I’m not much of a math nerd—words and systems are more my thing—but I always loved the proofs in geometry. You know, those “problems” where the solution is already known but the students’ job is to show how and why it works. This is because sometimes in life, it’s not about finding the answers; it’s about the steps we take to get there. Process matters.
I’ve also learned, from life more than from mathematics, that it is possible to come to a good outcome via an unjust process, and it is likewise possible to have an excellent and fair process, but arrive at an unsatisfactory outcome. (In)Justice in process does not necessarily equal (in)justice in outcome.
I’m afraid that The United Methodist Church is about to construct a proof for this non-equation.
The vast majority of what I hear as we approach the Called Session of the General Conference is argument about which “plan” delegates will support. There are plans from the Commission on the Way Forward and plans from caucus groups. There are plans to keep the denomination together at all costs, plans to offer exit ramps, plans for constitutional amendments, plans for removing discrimination from the Book of Discipline.
But when we focus on the plans, even the best plans, even plans with good intentions, we run the risk of neglecting people.
We must never, ever forget that “human sexuality” is not an issue, a debate point, or an idea to bat around. It is a term we United Methodists use as a catch-all to talk about the inclusion—and more often exclusion—of people on the basis of sexual orientation, relationship status, and gender identity. Real people, like my loved ones, my colleagues, me. This General Conference is not about plans or church unity or dissolving a denomination. It’s about people. Because the Christian faith, a faith rooted in incarnation, is about how God is present among people.
Since the conversation is about people, we can only address our divisions if we build relationships between living, breathing people. Between different theological camps. Between straight, cisgender Methodists and LGBTQ+ Methodists. And it’s impossible to build relationships with people who are not even invited into the room.
That’s why I’m dismayed that less than 2% of delegates to the Called Session are LGBTQ+. I’m dismayed that only one Annual Conference chose to elect a new delegation, focusing on making sure the voices of LGBTQ+ people are represented (thank you, New York!). I’m dismayed that I am the only LGBTQ clergy person on my delegation (a low-ranking reserve), and I feel I cannot speak for the vast array of our community.
The question isn’t about how people will vote on plans. There are many wonderful allies and advocates who I know will hold the lives and loves of LGBTQ+ people in their hearts and minds as they cast their votes. There are allies and advocates who ask what LGBTQ+ folks want and need, and who will probably vote the same way many of us would. But no ally, no matter how magnificent, can build relationships for us. No well-informed delegate can speak for an LGBTQ+ person out of our own lived experience. No advocate can sit face to face with someone who has never shared a table with a gay person, a trans person, a bisexual and genderfluid person, and stay in it together until each sees the face of Christ in the other.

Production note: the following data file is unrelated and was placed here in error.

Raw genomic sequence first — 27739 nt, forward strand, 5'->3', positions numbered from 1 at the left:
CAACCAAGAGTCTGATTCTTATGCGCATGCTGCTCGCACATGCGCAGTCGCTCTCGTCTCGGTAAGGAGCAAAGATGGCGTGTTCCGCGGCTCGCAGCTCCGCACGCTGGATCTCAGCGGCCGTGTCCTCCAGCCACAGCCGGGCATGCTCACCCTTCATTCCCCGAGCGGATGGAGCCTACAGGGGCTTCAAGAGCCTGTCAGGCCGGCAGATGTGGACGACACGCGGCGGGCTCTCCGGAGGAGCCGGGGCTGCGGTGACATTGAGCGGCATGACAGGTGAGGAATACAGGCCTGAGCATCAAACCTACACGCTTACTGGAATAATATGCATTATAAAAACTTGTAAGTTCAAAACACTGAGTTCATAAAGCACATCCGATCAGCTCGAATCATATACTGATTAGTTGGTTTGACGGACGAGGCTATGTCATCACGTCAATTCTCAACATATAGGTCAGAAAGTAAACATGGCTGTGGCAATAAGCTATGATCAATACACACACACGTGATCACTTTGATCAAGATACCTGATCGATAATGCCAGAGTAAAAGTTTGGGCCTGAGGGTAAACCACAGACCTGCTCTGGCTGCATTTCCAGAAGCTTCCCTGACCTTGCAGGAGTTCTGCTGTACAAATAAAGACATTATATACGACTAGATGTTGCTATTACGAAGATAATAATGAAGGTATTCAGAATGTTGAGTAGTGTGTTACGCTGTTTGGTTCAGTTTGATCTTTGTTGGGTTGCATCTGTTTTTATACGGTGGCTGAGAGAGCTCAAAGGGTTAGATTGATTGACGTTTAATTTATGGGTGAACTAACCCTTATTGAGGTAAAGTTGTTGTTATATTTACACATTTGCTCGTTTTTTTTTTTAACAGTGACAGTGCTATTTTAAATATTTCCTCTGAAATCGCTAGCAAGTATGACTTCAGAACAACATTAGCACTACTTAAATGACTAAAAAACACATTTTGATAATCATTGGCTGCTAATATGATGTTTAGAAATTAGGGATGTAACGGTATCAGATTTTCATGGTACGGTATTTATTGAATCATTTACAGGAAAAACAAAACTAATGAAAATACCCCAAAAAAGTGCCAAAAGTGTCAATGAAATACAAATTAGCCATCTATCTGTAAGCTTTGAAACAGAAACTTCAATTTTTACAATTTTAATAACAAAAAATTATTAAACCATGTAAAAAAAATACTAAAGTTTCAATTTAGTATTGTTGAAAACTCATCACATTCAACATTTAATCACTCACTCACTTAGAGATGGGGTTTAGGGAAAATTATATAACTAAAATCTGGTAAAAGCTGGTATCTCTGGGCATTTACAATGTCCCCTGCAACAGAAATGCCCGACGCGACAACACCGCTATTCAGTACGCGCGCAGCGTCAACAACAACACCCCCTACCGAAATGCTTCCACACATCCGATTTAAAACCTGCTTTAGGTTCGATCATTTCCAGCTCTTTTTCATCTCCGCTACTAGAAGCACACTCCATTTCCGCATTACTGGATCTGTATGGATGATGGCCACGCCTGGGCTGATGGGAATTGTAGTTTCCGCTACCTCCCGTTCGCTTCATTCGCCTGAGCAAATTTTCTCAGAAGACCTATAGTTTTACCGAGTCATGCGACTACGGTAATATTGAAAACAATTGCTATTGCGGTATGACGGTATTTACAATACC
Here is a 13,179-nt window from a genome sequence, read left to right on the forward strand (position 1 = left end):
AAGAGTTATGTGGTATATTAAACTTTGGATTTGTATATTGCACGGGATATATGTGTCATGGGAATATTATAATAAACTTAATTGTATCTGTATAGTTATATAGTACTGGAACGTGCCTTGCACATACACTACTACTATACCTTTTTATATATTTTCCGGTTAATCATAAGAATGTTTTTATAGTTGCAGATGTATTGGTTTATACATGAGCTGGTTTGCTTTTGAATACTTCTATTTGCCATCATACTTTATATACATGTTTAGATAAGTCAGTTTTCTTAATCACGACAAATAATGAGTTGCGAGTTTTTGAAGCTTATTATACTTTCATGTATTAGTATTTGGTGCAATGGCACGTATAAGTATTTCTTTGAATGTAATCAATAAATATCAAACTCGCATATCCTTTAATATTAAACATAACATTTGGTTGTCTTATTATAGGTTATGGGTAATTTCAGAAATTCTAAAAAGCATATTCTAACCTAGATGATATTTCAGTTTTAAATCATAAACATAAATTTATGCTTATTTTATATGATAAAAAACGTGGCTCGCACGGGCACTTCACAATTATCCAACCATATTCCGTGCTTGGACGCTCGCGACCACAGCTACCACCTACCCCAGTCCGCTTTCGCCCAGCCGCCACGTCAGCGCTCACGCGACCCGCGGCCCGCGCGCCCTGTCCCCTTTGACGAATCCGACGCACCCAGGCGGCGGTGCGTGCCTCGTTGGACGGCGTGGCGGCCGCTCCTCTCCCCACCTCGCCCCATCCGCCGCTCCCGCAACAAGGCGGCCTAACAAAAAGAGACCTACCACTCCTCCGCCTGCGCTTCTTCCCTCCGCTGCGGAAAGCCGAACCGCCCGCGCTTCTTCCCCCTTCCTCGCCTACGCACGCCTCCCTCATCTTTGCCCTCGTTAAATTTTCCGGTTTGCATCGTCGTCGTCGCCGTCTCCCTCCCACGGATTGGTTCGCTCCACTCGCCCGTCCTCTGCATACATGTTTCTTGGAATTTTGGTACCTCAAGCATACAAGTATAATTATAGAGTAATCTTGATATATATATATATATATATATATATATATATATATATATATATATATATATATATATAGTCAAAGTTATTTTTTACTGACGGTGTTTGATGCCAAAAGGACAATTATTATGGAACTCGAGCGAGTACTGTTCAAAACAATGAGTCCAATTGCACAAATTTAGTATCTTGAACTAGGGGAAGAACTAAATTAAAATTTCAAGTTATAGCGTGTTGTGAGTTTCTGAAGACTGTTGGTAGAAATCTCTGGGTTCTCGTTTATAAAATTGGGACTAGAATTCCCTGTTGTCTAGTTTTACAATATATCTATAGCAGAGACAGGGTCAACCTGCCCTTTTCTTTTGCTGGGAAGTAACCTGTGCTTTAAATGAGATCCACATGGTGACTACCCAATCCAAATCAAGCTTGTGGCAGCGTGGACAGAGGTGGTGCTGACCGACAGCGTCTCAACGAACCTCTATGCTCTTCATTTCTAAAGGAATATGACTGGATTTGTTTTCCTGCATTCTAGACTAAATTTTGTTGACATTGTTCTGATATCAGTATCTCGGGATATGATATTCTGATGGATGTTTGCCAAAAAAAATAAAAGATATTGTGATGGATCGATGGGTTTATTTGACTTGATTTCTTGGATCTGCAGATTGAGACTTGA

This is what we mean when we say there must not be conversation about us without us. Valuing the gifts, experiences, lives, and loves of LGBTQ+ United Methodists means talking #WithNotAbout us, and trusting that God works in these relationships and conversations to bring about transformation in individuals, the church, and the world (learn more about how we are building these relationships at withnotabout.org).
At the end of the session, I’m less concerned about which plan people vote for. I believe God has a plan for us that will be far more excellent than the ones we’ve dreamed up. But I do care about how we get there. I care about if we see one another as people. Because we can pass the best plan in the world, but if we do it while excluding LGBTQ+ people from the conversation that is about us, then exclusion still wins the day. We can pass a plan that re-inscribes harm on the LGBTQ+ community, but if we do it from a place of relationship, of seeing one another as people, then all is not lost, and there is still hope for an incarnational God to surprise us in the midst of our connection.
So, dear allies and advocates, strangers, friends, and delegates, what does this one LGBTQ person ask you to hold in your heart this week? I ask you to lay down your focus on vote counts and strategy for a few minutes. I ask you to explore where you can step back so that LGBTQ+ folks can step in. When can you cede your seat in worship, around a meal table, your voice in truth-telling and in debate? How will your conversations and deliberations be with, not about? How will you make sure you strategize without ever losing sight of the (in)justice in how we get there?
I invite you to journey this week from your love of people, not plans.